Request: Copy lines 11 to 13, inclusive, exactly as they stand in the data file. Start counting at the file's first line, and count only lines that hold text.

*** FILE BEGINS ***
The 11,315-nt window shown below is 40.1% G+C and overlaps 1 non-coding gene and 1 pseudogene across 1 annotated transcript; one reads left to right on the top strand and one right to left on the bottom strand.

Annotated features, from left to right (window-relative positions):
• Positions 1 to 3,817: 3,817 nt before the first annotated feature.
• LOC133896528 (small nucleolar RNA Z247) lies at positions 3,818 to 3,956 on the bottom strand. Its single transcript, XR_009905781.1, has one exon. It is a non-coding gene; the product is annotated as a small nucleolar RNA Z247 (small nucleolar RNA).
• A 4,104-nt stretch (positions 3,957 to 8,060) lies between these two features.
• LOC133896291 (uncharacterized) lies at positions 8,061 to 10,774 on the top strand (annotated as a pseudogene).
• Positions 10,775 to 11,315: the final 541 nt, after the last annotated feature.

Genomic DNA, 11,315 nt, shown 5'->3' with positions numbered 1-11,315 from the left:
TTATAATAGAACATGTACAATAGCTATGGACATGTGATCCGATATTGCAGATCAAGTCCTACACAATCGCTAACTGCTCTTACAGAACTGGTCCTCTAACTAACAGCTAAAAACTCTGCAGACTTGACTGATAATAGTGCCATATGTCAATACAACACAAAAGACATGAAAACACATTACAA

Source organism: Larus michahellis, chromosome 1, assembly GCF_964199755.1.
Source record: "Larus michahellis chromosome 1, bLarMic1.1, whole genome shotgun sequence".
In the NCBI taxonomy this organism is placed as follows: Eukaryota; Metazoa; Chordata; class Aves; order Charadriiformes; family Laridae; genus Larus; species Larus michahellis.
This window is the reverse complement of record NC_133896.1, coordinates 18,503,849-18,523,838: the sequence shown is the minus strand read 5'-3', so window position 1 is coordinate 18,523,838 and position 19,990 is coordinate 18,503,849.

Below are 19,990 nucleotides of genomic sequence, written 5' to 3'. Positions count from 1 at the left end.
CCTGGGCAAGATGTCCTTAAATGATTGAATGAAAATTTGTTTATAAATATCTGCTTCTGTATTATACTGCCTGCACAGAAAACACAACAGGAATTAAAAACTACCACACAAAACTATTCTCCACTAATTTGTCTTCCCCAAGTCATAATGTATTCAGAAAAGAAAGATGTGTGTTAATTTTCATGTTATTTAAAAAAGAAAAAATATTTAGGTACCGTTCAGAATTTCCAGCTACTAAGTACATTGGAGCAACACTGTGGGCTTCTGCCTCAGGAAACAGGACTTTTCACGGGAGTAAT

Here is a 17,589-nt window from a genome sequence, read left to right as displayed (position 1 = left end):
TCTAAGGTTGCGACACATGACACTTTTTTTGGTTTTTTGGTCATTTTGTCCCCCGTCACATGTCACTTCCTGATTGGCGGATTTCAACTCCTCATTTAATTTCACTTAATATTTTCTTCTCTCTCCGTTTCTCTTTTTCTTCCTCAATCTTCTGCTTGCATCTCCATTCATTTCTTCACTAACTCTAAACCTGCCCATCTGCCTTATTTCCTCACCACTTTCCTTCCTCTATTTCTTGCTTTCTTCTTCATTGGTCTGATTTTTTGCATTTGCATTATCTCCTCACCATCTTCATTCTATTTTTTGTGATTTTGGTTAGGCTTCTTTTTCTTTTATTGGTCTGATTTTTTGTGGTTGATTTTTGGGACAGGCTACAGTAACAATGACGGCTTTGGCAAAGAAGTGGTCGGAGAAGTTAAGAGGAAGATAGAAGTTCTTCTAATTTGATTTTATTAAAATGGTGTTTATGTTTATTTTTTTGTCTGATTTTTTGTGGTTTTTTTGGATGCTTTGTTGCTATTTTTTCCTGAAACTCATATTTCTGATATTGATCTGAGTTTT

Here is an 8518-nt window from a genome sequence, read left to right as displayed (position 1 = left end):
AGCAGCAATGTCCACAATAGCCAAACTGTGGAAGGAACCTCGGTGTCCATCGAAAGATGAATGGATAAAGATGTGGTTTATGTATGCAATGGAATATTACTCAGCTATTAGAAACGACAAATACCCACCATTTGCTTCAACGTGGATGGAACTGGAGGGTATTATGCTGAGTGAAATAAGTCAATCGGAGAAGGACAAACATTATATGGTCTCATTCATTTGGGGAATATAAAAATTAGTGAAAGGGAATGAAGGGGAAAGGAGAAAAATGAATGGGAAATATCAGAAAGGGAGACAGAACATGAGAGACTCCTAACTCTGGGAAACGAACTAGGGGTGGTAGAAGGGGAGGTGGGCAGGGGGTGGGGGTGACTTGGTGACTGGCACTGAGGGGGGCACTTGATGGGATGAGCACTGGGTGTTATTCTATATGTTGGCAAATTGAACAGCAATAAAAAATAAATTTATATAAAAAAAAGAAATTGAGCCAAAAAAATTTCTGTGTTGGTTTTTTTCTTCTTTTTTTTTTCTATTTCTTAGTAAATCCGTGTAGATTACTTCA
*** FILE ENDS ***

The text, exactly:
Source record: "Larus michahellis chromosome 1, bLarMic1.1, whole genome shotgun sequence".
In the NCBI taxonomy this organism is placed as follows: Eukaryota; Metazoa; Chordata; class Aves; order Charadriiformes; family Laridae; genus Larus; species Larus michahellis.
This window is the reverse complement of record NC_133896.1, coordinates 18,503,849-18,523,838: the sequence shown is the minus strand read 5'-3', so window position 1 is coordinate 18,523,838 and position 19,990 is coordinate 18,503,849.